We subsequently contacted the Arkansas Supreme Court, Office of Professional Conduct. The office looked into our case, and then we never heard from them again. Last month we wote another letter and heard back from the OPC. The lawyer's story, apparently, is that she sent us a cheque for $1500, but it was never cashed. Interesting. Australian banks will not cash foreign cheques. we also asked for a wire transfer, and provided our bank's details. Surely if "the cheque that was in the mail" was not cashed this lawyer would have wondered why, and sent the money via wire transfer. Despite many requests during the past EIGHT months, at no stage did she even send us a statement of her work done. 

So no, we don't agree to a refund for $1500. We want proof that she sent a cheque. We also want her to prove how she earned $1500 of our money. On the bright side, she has admitted that she owes us at least $1500.I never thought we'd see a red cent from her. Whatever we get back in refund will be hard fought for, and a bonus for us. And guess what we'll spend the money on.  A holiday in the Bahamas? Beer and skittles? Some instruction on the art of appropriate blogging language from the Order of the Perpetual Sisters of Everlasting Judgement Against Potty Mouths for yours truly?"  Nope, but you guessed it ... lawyers! Gotta love em. 

(I wonder if we should hire yet another lawyer to act on our behalf if any of the fore-mentioned lawyers take our money and run.)

(PS. RIP MJ and FF, I grew up with your music and TV, thanks for the memories)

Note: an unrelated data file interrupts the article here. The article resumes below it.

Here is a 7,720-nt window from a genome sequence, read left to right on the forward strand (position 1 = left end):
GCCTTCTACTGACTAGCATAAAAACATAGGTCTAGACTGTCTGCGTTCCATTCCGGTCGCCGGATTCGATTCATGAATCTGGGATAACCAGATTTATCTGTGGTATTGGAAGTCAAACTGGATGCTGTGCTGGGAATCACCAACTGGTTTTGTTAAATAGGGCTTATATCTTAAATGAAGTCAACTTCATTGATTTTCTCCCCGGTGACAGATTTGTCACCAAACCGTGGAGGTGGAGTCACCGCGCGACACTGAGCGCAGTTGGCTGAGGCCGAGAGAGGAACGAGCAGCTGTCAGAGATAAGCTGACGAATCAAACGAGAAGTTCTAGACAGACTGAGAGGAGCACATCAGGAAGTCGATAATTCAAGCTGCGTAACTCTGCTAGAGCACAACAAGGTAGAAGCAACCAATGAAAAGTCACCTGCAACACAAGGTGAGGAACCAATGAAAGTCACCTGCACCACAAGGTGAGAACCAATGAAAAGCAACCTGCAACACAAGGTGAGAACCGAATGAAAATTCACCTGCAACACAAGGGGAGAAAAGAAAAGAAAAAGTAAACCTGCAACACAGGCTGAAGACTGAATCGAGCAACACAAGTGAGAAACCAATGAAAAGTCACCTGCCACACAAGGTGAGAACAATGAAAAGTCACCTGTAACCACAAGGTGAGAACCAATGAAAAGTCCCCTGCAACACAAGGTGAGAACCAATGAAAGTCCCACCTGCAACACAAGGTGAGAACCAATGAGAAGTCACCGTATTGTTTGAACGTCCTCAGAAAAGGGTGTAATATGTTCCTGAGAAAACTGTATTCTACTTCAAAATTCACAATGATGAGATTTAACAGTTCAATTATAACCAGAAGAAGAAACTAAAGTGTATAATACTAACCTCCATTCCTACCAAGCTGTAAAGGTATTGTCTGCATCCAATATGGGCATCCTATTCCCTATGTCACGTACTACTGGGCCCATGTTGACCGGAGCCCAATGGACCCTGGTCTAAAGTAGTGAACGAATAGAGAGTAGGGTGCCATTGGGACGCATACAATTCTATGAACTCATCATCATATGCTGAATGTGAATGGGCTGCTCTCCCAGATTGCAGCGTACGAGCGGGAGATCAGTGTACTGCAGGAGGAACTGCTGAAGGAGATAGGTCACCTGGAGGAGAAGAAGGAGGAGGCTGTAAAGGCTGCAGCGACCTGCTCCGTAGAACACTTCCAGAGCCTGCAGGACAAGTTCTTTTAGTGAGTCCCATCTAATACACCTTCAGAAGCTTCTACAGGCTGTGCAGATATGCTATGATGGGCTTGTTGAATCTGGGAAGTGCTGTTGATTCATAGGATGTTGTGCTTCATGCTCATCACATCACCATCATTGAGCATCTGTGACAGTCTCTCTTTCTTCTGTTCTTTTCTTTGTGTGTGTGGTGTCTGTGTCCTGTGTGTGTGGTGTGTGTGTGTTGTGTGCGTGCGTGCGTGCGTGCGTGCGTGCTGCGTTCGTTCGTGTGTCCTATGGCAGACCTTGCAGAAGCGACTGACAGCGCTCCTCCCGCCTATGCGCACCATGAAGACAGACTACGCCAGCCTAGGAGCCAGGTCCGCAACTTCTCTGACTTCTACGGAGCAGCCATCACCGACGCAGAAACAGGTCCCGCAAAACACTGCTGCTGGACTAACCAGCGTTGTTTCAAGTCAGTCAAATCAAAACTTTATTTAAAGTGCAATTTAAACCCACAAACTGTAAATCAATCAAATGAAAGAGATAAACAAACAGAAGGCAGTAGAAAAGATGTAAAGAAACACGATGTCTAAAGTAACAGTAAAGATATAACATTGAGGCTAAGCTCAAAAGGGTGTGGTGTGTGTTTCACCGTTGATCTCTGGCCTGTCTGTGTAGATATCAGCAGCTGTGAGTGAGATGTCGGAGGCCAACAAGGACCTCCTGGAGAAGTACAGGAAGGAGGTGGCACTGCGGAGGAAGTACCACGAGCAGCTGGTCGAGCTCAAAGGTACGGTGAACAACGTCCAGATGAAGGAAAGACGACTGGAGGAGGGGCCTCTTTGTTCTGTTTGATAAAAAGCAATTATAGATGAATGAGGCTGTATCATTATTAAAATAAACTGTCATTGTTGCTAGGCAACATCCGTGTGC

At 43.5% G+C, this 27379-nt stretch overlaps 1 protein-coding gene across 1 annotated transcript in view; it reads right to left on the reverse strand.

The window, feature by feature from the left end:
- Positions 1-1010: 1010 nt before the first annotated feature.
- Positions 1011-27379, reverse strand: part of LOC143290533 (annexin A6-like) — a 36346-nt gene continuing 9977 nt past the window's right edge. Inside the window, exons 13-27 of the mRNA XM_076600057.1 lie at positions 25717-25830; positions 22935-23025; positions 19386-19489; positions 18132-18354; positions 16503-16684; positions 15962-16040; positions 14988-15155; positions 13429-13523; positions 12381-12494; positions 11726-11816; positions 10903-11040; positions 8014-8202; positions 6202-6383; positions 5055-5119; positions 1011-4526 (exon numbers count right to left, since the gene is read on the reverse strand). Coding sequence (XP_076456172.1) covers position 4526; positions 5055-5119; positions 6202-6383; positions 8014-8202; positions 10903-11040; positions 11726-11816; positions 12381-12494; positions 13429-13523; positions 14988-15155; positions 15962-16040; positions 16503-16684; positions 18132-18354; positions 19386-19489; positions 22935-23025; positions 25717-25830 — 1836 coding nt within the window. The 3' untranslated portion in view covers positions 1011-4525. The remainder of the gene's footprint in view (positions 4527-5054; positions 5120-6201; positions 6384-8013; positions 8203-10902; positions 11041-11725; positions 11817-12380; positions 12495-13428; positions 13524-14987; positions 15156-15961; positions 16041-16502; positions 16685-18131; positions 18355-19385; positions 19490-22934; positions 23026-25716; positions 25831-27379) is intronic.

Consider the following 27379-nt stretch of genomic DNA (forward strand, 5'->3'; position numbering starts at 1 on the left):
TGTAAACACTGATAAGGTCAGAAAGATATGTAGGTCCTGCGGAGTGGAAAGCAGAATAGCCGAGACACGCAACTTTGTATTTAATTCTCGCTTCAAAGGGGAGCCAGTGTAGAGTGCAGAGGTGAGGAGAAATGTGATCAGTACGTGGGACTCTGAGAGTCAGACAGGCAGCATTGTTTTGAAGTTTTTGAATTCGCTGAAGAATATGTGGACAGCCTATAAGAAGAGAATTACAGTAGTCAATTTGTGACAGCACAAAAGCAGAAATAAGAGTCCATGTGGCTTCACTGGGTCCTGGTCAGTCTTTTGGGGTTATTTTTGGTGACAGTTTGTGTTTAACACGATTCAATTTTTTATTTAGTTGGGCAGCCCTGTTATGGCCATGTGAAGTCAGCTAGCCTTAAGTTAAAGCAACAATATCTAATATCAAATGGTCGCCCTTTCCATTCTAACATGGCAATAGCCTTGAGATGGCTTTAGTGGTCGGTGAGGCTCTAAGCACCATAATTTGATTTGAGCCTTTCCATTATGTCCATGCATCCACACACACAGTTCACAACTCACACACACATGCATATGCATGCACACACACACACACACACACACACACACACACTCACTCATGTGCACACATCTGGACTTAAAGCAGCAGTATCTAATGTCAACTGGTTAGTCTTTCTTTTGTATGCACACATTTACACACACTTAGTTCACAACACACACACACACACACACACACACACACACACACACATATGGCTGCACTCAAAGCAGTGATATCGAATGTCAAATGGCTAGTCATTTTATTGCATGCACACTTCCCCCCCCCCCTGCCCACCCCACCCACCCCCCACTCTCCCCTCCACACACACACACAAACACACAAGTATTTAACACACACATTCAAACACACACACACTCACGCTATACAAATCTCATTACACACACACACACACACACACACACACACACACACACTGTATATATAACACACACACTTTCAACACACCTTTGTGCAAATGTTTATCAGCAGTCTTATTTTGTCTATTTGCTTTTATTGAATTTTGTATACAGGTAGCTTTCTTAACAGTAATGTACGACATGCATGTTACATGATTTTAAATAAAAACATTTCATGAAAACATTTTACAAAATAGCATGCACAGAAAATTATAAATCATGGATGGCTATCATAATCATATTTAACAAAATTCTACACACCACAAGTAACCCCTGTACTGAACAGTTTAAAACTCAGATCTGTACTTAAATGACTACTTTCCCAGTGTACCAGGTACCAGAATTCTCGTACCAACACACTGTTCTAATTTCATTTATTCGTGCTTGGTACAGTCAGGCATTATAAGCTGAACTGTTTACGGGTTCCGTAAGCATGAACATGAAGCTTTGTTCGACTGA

Jon said...


You need to write to the office that pressured this lawyer to send you the refund and just document all that is happening. Trust me these American lawyers do not want any kind of oversight board on their tail. Hiring another lawyer to collect 1500 is a waste of money. I'd continue with the state government pressure before you go to any Plan B. Make sure whatever communication you have with them is certified so they don't say they didn't get your letters, that's the first sneaky tactic they will use. Good idea to send them a letter indicating that any correspondences to you should be sent certified and not via standard mail. Good luck. Glad to hear you are making progress on all fronts.

astrocat88 said...

Hi Amani,

I'm not clear on all of these contracts you are talking about. My husband and I are set to go to the Rotunda in October using Indian DE + Surrogate (we are both Caucasians). However, yesterday, a USA agency contacted me about sending a Caucasian to India for the DE process. Complicated nevertheless. Anyway, your email has raised red flags because I have spoken and written to over 10 couples that have had success with the Rotunda but no one who hasn't. What is your "full" case? Perhaps knowing the pit-falls you have faced can help us to avoid them as everyone else has been so happy (with the outcome, etc.). Is there anyway to contact you? Thank you.

Amani said...

I have explained our specific issues throughout my blog. I am not talking about Rotunda, whom I have no experience with. You will also find Si couples who have not encountered the financial issues that we did with SI. After spending our whole surrogacy budget thus far, we are personally taking every precaution to ensure we don't experience the same - we simply can't afford to. Perhaps join the forum I mentioned where I have outlined specifics about our situation and can answer more directly as it is a closed forum for IPs.

It is my recommendation IPs have a contract between their service provider and themselves, but many couples have been successful without this contract. It's just what I personally advise as no package is fully inclusive and prices can rise, and other charges be added depending on how your pregnancy goes.

Anonymous said...

Hi, Amani.

I am a member of that site but haven't been back in a while. I will go there to find out more.
Thanks for getting back to me! astrocat88